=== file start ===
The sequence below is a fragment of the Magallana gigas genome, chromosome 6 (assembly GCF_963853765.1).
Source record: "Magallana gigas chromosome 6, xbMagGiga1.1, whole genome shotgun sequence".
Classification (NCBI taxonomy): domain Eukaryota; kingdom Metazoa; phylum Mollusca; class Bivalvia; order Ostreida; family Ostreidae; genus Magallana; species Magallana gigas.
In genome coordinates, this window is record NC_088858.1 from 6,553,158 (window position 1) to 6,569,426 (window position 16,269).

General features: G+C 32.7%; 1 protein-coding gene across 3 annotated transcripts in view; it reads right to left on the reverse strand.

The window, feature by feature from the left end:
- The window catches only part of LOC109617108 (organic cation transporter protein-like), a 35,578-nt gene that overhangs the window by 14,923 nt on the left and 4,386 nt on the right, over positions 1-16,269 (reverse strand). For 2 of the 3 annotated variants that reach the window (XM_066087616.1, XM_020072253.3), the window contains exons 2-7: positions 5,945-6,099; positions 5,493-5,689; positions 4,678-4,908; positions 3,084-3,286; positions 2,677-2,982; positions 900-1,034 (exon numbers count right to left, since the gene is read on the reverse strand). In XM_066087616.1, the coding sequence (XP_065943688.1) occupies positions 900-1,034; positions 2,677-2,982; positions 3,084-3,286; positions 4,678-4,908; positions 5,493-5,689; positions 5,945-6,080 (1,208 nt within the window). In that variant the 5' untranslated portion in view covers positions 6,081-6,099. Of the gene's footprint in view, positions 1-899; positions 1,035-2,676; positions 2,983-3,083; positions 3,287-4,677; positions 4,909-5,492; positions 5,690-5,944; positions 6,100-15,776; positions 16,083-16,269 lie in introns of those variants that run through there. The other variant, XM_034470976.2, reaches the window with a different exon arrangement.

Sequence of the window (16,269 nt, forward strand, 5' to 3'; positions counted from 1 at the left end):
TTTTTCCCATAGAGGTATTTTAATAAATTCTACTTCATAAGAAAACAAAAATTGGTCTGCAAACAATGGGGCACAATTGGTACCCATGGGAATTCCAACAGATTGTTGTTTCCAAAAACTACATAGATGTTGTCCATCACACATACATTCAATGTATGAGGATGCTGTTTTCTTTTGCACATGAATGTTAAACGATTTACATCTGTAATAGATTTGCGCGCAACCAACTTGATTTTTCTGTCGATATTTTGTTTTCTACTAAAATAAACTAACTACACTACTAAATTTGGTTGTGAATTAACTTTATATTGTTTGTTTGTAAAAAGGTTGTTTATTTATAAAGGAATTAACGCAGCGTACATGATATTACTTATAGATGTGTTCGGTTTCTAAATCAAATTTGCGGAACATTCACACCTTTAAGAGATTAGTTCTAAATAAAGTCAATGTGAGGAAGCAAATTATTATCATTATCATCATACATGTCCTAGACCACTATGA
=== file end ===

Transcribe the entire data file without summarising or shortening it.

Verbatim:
The sequence below is a fragment of the Magallana gigas genome, chromosome 6 (assembly GCF_963853765.1).
Source record: "Magallana gigas chromosome 6, xbMagGiga1.1, whole genome shotgun sequence".
Classification (NCBI taxonomy): domain Eukaryota; kingdom Metazoa; phylum Mollusca; class Bivalvia; order Ostreida; family Ostreidae; genus Magallana; species Magallana gigas.
In genome coordinates, this window is record NC_088858.1 from 6,553,158 (window position 1) to 6,569,426 (window position 16,269).

General features: G+C 32.7%; 1 protein-coding gene across 3 annotated transcripts in view; it reads right to left on the reverse strand.

The window, feature by feature from the left end:
- The window catches only part of LOC109617108 (organic cation transporter protein-like), a 35,578-nt gene that overhangs the window by 14,923 nt on the left and 4,386 nt on the right, over positions 1-16,269 (reverse strand). For 2 of the 3 annotated variants that reach the window (XM_066087616.1, XM_020072253.3), the window contains exons 2-7: positions 5,945-6,099; positions 5,493-5,689; positions 4,678-4,908; positions 3,084-3,286; positions 2,677-2,982; positions 900-1,034 (exon numbers count right to left, since the gene is read on the reverse strand). In XM_066087616.1, the coding sequence (XP_065943688.1) occupies positions 900-1,034; positions 2,677-2,982; positions 3,084-3,286; positions 4,678-4,908; positions 5,493-5,689; positions 5,945-6,080 (1,208 nt within the window). In that variant the 5' untranslated portion in view covers positions 6,081-6,099. Of the gene's footprint in view, positions 1-899; positions 1,035-2,676; positions 2,983-3,083; positions 3,287-4,677; positions 4,909-5,492; positions 5,690-5,944; positions 6,100-15,776; positions 16,083-16,269 lie in introns of those variants that run through there. The other variant, XM_034470976.2, reaches the window with a different exon arrangement.

Sequence of the window (16,269 nt, forward strand, 5' to 3'; positions counted from 1 at the left end):
TTTTTCCCATAGAGGTATTTTAATAAATTCTACTTCATAAGAAAACAAAAATTGGTCTGCAAACAATGGGGCACAATTGGTACCCATGGGAATTCCAACAGATTGTTGTTTCCAAAAACTACATAGATGTTGTCCATCACACATACATTCAATGTATGAGGATGCTGTTTTCTTTTGCACATGAATGTTAAACGATTTACATCTGTAATAGATTTGCGCGCAACCAACTTGATTTTTCTGTCGATATTTTGTTTTCTACTAAAATAAACTAACTACACTACTAAATTTGGTTGTGAATTAACTTTATATTGTTTGTTTGTAAAAAGGTTGTTTATTTATAAAGGAATTAACGCAGCGTACATGATATTACTTATAGATGTGTTCGGTTTCTAAATCAAATTTGCGGAACATTCACACCTTTAAGAGATTAGTTCTAAATAAAGTCAATGTGAGGAAGCAAATTATTATCATTATCATCATACATGTCCTAGACCACTATGA